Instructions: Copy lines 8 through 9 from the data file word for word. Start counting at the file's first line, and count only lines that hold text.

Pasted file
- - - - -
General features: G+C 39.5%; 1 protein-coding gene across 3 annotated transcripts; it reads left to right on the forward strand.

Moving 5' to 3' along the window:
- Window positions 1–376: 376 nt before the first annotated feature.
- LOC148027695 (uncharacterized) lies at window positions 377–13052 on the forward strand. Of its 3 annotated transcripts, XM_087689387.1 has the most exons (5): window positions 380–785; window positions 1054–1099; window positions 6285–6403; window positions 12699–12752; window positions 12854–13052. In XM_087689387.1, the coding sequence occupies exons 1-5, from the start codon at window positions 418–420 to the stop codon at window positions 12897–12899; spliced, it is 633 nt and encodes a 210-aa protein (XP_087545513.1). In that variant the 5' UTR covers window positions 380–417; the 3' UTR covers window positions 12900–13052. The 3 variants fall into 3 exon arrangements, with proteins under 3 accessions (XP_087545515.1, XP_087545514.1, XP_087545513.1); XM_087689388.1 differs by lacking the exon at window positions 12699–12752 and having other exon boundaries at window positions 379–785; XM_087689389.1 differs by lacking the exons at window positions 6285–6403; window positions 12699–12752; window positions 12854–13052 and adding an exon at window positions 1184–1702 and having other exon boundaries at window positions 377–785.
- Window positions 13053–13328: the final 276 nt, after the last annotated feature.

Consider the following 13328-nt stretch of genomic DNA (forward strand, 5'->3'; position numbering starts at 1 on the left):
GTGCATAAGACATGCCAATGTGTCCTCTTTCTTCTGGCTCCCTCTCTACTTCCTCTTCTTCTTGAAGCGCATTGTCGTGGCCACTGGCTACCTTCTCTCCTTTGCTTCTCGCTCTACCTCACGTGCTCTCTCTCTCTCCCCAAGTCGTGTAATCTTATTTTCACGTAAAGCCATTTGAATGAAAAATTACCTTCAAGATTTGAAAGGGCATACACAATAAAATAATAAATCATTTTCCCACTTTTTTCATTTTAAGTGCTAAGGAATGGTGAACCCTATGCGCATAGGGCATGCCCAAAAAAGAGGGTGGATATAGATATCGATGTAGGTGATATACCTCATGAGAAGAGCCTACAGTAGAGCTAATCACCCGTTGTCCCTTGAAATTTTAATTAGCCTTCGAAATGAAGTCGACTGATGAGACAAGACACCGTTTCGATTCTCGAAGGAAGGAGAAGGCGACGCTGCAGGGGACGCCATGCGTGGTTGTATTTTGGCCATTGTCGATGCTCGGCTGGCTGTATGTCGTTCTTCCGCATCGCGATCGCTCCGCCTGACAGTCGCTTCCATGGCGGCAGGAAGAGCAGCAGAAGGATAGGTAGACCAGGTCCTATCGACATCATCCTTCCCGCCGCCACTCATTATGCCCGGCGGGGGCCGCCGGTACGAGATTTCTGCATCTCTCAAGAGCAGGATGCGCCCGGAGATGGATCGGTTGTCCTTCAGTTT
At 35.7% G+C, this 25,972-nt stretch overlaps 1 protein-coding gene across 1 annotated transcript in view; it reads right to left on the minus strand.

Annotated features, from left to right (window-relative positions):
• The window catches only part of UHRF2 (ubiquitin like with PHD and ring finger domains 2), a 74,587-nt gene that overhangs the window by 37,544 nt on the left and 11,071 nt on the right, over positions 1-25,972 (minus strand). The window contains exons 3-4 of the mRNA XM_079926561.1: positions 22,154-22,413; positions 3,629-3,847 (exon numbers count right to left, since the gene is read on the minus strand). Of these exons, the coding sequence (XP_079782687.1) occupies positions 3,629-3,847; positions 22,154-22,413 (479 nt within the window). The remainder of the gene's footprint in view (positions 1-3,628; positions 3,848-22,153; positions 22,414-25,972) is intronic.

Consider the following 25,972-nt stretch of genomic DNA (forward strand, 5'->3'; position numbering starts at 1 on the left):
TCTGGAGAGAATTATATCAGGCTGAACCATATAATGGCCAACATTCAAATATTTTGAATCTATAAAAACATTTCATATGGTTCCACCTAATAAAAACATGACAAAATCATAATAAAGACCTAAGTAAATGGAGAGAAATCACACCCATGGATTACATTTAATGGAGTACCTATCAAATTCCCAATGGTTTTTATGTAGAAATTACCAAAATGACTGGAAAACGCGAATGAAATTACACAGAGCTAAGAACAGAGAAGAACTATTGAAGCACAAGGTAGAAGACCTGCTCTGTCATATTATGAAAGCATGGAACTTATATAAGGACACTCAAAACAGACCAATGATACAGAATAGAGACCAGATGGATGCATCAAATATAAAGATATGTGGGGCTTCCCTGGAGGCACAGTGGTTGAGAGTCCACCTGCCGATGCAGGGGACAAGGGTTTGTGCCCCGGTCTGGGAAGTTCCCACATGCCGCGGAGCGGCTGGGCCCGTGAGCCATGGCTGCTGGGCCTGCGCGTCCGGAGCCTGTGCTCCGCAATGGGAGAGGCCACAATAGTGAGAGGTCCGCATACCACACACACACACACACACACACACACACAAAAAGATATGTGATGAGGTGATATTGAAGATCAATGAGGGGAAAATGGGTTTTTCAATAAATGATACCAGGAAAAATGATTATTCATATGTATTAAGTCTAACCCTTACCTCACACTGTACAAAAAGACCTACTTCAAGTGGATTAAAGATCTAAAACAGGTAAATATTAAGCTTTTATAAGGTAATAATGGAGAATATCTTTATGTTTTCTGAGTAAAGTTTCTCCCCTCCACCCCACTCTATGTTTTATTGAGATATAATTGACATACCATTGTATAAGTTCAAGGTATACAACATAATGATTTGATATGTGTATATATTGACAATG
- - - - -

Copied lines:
At 35.7% G+C, this 25,972-nt stretch overlaps 1 protein-coding gene across 1 annotated transcript in view; it reads right to left on the minus strand.

Annotated features, from left to right (window-relative positions):